Abstract: The partition function pertaining to finite--temperature decoding of a (typical) randomly chosen code is known to have three types of behavior, corresponding to three phases in the plane of rate vs. temperature: the {\it ferromagnetic phase}, corresponding to correct decoding, the {\it paramagnetic phase}, of complete disorder, which is dominated by exponentially many incorrect codewords, and the {\it glassy phase} (or the condensed phase), where the system is frozen at minimum energy and dominated by subexponentially many incorrect codewords. We show that the statistical physics associated with the two latter phases are intimately related to random coding exponents. In particular, the exponent associated with the probability of correct decoding at rates above capacity is directly related to the free energy in the glassy phase, and the exponent associated with probability of error (the error exponent) at rates below capacity, is strongly related to the free energy in the paramagnetic phase. In fact, we derive alternative expressions of these exponents in terms of the corresponding free energies, and make an attempt to obtain some insights from these expressions. Finally, as a side result, we also compare the phase diagram associated with a simple finite-temperature universal decoder for discrete memoryless channels, to that of the finite--temperature decoder that is aware of the channel statistics.
Vortex Dynamics in an Annular Bose-Einstein Condensate  [PDF]
S. J. Woo,Young-Woo Son
Physics , 2012, DOI: 10.1103/PhysRevA.86.011604
Abstract: We theoretically show that the topology of a non-simply-connected annular atomic Bose-Einstein condensate enforces the inner surface waves to be always excited with outer surface excitations and that the inner surface modes are associated with induced vortex dipoles unlike the surface waves of a simply-connected one with vortex monopoles. Consequently, under stirring to drive an inner surface wave, a peculiar population oscillation between the inner and outer surface is generated regardless of annulus thickness. Moreover, a new vortex nucleation process by stirring is observed that can merge the inner vortex dipoles and outer vortex into a single vortex inside the annulus. The energy spectrum for a rotating annular condensate with a vortex at the center also reveals the distinct connection of the Tkachenko modes of a vortex lattice to its inner surface excitations.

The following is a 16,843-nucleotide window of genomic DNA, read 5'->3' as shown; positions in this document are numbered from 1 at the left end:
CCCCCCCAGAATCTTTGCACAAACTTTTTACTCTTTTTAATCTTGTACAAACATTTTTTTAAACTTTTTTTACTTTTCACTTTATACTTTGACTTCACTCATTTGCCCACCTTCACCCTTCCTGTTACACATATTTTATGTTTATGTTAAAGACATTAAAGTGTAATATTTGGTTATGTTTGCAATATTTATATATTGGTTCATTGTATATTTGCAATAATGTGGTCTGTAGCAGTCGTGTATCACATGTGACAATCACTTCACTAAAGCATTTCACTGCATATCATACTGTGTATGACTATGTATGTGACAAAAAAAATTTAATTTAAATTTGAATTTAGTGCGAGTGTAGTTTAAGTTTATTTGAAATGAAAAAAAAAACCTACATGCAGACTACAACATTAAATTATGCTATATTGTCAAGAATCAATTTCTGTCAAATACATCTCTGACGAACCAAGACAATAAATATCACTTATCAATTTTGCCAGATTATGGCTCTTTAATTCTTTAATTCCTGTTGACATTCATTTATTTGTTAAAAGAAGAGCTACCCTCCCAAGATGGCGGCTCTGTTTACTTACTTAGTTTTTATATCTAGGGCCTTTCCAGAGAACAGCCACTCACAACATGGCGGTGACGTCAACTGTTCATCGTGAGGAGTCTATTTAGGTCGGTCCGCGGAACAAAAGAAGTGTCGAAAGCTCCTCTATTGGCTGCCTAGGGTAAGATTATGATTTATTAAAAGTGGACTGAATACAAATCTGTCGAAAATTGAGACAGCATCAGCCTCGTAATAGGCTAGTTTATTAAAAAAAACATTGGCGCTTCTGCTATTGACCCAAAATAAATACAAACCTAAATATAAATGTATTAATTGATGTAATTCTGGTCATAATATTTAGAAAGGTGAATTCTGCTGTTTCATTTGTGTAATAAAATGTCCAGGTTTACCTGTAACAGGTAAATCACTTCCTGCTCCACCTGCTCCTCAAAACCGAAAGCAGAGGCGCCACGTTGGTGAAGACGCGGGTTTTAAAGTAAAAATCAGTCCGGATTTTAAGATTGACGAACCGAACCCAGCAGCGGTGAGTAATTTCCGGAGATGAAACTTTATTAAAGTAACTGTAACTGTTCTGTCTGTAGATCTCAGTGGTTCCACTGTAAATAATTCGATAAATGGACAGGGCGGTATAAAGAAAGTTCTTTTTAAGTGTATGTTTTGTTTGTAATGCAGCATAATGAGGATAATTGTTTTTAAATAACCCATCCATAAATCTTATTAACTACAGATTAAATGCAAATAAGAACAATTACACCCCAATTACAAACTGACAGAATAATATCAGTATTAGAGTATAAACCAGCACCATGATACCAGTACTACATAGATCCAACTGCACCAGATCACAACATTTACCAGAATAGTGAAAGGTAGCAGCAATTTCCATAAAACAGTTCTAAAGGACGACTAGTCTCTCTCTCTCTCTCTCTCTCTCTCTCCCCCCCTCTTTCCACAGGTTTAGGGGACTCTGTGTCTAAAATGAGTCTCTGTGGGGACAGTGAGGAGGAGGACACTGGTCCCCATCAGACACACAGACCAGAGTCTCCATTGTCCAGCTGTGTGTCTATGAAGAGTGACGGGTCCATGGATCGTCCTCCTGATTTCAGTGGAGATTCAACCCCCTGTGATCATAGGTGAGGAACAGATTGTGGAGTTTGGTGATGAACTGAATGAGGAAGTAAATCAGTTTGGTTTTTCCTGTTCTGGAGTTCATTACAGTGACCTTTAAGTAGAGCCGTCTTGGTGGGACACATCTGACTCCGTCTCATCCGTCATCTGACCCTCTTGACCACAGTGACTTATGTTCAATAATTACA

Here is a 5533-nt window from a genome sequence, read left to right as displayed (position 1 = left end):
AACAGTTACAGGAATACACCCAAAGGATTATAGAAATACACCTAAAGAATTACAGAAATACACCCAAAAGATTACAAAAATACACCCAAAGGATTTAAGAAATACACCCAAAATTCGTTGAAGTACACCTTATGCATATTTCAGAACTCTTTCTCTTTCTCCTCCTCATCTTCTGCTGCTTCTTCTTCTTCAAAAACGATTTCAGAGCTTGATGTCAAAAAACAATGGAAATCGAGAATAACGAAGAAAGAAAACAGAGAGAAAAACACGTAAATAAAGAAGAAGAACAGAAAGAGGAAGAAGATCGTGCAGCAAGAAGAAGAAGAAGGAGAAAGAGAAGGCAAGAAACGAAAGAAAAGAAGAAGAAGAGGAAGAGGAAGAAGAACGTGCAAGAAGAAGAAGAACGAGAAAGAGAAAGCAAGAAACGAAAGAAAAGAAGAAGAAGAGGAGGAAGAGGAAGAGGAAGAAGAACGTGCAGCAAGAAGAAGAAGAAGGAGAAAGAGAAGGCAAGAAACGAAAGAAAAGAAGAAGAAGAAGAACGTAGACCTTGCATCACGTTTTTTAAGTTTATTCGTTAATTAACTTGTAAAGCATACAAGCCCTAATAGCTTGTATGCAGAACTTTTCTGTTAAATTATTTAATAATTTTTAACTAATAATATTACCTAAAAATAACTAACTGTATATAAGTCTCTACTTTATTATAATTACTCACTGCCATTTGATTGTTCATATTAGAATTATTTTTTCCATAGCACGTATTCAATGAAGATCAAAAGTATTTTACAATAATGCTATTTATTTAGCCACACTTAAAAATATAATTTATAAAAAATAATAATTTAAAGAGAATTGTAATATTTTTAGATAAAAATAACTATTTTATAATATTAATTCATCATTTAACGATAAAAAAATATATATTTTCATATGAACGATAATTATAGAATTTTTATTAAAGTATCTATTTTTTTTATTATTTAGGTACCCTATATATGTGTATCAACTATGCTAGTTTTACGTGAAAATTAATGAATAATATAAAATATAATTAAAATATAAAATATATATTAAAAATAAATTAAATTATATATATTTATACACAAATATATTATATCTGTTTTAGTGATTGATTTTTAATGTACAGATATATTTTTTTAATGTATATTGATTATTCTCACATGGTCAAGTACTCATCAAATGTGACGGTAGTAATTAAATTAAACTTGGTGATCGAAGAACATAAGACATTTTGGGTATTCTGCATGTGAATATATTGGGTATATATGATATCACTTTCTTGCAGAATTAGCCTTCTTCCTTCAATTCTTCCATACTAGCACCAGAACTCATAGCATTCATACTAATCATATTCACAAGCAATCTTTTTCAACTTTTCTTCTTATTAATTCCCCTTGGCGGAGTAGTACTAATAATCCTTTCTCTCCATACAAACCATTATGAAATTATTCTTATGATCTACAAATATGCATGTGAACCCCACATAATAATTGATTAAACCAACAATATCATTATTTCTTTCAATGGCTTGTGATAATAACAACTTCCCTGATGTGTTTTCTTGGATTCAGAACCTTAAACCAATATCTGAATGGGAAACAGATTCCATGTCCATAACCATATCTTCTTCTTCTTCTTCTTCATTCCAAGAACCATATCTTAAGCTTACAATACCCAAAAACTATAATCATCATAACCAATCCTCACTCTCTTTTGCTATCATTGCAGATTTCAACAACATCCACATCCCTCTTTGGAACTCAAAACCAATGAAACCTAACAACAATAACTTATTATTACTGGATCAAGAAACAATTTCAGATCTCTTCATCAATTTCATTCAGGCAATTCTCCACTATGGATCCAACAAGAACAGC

Physics and Commonsense - Reassessing the connection in the light of quantum theory  [PDF]
R. Gomatam
Physics , 2007,
Abstract: Scientific realism in classical (i.e. pre-quantum) physics has remained compatible with the naive realism of everyday thinking on the whole; whereas it has proven impossible to find any consistent way to visualize the world underlying quantum theory in terms of our pictures in the everyday world. The general conclusion is that in quantum theory naive realism, although necessary at the level of observations, fails at the microscopic level. In this paper I offer a counter view that what fails in quantum theory is naive realism at the level of observations itself.
High Scale Physics Connection to LHC Data
Nath, Pran
High Energy Physics - Phenomenology , 2008, DOI: 10.1142/S0217751X10051190
Abstract: The existing data appears to provide hints of an underlying high scale theory. These arise from the gauge coupling unification, from the smallness of the neutrino masses, and via a non-vanishing muon anomaly. An overview of high scale models is given with a view to possible tests at the Large Hadron Collider. Specifically we discuss here some generic approaches to deciphering their signatures. We also consider an out of the box possibility of a four generation model where the fourth generation is a mirror generation rather than a sequential generation. Such a scenario can lead to some remarkably distinct signatures at the LHC.